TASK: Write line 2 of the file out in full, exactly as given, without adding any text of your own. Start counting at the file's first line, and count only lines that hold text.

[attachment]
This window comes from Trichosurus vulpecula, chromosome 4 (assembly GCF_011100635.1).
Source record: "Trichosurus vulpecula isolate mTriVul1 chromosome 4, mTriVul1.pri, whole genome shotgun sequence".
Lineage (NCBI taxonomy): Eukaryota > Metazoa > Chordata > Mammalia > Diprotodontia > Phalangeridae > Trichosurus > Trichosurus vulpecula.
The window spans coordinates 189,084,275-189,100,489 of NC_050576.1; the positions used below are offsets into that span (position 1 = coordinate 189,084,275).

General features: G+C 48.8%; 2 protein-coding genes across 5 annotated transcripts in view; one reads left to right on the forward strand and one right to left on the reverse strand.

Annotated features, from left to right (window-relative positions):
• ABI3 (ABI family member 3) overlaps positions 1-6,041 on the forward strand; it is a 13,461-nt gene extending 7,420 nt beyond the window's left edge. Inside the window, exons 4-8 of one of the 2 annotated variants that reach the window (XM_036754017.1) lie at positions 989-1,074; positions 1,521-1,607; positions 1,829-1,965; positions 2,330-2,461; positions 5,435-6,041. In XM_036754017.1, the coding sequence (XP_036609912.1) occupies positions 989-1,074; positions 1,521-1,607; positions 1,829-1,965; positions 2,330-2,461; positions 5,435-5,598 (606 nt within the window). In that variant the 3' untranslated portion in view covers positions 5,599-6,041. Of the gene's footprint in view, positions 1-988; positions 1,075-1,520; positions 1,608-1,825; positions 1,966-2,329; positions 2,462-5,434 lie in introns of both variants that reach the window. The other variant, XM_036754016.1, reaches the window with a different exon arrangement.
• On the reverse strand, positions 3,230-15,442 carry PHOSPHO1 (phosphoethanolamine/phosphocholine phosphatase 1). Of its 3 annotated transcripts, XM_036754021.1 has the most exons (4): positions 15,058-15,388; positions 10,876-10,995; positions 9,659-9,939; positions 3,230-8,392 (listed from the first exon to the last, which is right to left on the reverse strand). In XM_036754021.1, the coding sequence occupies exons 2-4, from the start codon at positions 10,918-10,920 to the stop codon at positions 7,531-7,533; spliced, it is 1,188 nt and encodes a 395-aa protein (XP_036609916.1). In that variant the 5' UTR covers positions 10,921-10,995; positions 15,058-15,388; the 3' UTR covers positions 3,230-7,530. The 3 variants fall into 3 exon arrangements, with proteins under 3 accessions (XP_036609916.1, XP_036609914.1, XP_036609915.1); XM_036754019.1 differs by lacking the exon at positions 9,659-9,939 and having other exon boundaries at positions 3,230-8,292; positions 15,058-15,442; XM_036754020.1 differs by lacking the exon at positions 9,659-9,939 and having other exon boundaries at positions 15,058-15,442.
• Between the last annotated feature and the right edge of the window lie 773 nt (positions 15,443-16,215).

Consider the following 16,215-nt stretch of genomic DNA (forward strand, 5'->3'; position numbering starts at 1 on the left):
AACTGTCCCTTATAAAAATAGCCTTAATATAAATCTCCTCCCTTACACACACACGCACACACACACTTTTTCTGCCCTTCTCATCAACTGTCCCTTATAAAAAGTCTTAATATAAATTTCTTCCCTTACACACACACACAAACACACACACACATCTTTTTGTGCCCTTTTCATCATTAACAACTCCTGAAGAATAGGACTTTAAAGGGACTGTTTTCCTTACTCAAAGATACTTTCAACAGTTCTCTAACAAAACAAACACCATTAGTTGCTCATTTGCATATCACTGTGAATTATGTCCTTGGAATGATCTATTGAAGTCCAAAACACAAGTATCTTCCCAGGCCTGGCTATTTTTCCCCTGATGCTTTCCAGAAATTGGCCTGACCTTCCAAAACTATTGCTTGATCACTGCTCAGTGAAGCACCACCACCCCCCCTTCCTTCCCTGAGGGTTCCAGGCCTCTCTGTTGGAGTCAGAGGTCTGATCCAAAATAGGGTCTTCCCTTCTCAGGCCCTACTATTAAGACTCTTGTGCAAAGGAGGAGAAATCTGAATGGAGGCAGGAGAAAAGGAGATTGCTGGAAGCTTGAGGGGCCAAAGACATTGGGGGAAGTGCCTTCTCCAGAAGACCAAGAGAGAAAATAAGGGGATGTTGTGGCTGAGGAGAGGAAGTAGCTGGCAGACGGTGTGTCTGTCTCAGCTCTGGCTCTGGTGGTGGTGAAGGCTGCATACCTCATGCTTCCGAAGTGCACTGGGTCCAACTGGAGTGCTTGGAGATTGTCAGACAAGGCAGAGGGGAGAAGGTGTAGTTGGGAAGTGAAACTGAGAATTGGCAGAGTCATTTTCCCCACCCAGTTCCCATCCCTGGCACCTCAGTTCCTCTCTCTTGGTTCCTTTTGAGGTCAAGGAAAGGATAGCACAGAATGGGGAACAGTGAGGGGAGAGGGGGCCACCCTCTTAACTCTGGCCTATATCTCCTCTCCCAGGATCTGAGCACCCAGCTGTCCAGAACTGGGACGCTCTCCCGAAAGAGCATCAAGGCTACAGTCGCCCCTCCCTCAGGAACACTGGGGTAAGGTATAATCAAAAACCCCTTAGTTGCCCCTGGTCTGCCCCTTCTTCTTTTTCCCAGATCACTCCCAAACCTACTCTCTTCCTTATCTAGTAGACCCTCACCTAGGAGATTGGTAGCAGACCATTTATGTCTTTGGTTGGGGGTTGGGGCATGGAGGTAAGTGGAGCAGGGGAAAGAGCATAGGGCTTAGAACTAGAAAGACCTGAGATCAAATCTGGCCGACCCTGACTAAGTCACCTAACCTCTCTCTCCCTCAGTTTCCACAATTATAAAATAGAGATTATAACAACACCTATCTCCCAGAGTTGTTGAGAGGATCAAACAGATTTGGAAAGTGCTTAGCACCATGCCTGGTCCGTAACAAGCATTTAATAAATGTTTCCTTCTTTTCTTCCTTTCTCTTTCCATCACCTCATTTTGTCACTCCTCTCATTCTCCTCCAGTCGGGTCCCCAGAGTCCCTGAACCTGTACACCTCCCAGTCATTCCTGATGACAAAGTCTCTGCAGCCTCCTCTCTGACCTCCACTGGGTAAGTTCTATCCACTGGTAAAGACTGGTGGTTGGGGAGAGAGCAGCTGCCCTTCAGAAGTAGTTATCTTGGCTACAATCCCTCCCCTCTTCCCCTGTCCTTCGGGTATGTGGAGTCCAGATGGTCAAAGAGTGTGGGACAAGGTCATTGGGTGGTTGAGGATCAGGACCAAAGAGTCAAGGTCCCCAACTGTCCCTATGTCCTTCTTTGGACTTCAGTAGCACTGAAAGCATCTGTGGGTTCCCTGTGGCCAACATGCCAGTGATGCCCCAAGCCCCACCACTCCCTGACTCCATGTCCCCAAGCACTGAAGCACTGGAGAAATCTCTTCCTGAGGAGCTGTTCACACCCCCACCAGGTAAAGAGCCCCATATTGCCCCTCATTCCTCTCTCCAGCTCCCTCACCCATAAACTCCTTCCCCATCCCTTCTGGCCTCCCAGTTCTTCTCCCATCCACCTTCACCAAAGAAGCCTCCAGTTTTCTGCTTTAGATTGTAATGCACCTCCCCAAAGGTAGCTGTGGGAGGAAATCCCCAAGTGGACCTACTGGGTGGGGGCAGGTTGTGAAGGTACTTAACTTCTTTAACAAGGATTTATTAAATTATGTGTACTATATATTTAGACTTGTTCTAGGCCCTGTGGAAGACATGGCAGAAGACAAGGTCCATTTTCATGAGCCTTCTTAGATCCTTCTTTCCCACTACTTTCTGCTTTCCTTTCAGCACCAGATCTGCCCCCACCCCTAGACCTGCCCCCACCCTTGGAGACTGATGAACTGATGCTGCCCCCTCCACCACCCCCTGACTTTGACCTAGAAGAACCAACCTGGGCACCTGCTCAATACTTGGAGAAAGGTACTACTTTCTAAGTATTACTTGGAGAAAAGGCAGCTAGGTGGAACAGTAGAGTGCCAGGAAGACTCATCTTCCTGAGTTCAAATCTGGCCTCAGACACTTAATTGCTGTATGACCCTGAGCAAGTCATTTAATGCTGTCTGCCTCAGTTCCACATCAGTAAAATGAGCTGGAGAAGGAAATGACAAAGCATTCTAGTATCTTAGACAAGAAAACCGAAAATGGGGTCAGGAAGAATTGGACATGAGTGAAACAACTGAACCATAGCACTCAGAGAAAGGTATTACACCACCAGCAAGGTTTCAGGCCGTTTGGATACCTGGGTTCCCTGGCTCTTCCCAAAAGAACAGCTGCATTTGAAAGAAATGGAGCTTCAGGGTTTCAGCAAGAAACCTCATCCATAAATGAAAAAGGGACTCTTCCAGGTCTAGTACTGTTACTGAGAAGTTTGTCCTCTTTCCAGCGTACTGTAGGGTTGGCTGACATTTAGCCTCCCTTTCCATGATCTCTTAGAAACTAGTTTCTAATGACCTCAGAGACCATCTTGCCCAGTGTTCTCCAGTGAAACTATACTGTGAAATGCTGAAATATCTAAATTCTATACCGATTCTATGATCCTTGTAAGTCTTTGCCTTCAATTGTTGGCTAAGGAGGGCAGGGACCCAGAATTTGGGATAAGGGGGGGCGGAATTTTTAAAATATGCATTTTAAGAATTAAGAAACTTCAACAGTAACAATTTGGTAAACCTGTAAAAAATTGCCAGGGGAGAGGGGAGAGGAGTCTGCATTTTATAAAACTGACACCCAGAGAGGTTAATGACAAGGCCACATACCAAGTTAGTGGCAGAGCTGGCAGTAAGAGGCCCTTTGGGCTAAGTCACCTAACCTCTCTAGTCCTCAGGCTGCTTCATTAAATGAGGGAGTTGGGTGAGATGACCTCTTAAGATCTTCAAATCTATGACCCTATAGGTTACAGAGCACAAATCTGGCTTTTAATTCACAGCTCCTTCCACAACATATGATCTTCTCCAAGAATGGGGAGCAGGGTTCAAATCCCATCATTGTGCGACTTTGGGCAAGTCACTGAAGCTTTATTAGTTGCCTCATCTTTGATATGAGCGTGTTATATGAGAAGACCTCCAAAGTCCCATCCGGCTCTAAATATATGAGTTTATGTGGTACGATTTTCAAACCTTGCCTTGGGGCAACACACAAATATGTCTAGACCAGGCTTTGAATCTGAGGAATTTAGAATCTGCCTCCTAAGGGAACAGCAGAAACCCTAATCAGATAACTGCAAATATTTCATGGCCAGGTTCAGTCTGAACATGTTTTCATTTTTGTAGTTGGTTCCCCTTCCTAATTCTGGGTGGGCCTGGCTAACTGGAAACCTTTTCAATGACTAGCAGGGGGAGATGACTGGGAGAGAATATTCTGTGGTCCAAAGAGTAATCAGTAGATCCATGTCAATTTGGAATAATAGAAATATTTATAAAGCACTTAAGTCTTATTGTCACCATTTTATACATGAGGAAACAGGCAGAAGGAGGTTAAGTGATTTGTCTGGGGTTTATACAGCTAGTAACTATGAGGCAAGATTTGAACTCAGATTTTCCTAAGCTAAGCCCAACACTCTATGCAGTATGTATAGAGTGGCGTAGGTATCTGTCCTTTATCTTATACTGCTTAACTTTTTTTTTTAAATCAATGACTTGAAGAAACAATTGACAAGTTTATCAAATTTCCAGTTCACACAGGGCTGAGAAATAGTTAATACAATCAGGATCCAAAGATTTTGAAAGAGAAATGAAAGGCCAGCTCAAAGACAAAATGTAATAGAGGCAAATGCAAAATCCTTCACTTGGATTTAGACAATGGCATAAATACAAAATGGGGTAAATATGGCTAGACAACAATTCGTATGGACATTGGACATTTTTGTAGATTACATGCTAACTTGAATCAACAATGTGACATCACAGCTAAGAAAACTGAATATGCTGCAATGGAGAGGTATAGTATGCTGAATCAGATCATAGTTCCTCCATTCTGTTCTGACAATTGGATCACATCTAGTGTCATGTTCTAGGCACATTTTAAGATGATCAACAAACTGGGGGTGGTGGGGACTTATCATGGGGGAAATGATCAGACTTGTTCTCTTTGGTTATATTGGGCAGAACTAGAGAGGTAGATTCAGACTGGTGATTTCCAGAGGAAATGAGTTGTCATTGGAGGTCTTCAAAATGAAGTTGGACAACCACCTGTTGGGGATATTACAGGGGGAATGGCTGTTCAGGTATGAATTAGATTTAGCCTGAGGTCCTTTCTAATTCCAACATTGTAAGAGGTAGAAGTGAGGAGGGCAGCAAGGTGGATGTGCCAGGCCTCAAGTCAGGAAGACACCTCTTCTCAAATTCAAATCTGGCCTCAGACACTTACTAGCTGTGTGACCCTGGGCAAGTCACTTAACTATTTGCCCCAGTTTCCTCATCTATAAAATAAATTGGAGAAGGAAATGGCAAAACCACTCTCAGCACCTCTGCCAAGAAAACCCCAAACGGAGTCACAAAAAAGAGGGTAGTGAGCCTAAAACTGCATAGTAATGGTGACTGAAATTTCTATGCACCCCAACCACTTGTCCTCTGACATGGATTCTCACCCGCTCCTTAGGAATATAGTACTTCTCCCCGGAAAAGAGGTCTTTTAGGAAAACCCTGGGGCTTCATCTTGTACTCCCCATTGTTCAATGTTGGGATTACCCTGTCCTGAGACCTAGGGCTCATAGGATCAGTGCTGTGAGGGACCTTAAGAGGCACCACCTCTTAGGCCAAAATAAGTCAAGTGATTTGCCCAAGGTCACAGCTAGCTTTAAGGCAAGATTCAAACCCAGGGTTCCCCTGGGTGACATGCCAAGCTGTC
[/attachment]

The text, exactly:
Source record: "Trichosurus vulpecula isolate mTriVul1 chromosome 4, mTriVul1.pri, whole genome shotgun sequence".